Cinquain Resources & Lesson Plans
What is a cinquain?
The poem has one topic and the details describe the the topic's actions and feelings.
Here are two variations.
My class was learning about butterflies. Near the end of this theme when they had learned many things about butterflies, we decided to write some poems about what we had learned.
The cinquain style of poetry made it easier for everyone to write a poem by following the template. I chose method 1 (See the description above) because it was a great way to combine a lesson on adjectives (describing words) and verbs (action words).
Step 1: Brainstorm with the class a list of words that describes butterflies. Write the words on chart paper.
Step 2: Brainstorm a list of action words and write their responses on the chart.
Step 3: Follow the same procedure for words that express feelings. We also included words about how the topic feels to touch.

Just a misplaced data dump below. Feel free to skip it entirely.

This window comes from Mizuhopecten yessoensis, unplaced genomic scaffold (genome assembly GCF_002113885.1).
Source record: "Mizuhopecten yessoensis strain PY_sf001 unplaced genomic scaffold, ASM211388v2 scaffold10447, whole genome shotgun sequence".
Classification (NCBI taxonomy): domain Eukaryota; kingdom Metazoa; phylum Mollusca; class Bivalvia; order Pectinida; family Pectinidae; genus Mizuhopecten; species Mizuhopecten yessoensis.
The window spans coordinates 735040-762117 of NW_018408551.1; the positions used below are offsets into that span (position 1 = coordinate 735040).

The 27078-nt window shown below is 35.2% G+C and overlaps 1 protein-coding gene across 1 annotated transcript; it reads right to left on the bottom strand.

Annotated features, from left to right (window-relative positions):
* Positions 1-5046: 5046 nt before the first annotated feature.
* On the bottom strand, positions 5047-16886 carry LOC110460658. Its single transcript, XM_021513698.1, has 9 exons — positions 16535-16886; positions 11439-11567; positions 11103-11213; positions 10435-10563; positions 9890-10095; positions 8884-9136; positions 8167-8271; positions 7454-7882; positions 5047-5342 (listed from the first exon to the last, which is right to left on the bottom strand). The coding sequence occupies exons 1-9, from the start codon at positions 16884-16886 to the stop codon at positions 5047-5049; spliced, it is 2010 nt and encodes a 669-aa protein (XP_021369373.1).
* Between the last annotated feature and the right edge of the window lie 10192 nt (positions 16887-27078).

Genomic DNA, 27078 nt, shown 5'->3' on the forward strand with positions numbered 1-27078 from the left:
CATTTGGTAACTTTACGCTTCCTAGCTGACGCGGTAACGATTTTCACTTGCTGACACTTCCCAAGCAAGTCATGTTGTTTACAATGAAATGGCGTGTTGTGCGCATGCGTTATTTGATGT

Step 4: Provide the students with a template of the cinquain and explain each line.
Do an example together. Have the students suggest words for each line.
Step 5: Students may refer to the list of words on the chart paper to write their own poems.
Step 6. Students may use the word processor to write their poems and then draw a picture to illustrate their poem.
Lesson Plans on-line
|Teacher Guided Activities A great basic description of what a cinquain poem is all about.|
|How to write a cinquain Learn to write a cinquain and submit it to the Girl Scouts Web Site|
Fill in the
blank cinquain exercise
Use the template on-line to fill in the blanks and view your poem on-line.
|Cinquain Poetry at Poetry Zone|
Another kind of short poem you could try is the cinqain, this time invented in
America by the poet Adelaide Crapsey (unfortunate name, good poet though). A cinqain has twenty-two syllables in five lines (two, four, six, eight and two).
Panic at Midnight
by strange shapes and shadows
There's someone coming up the stairs
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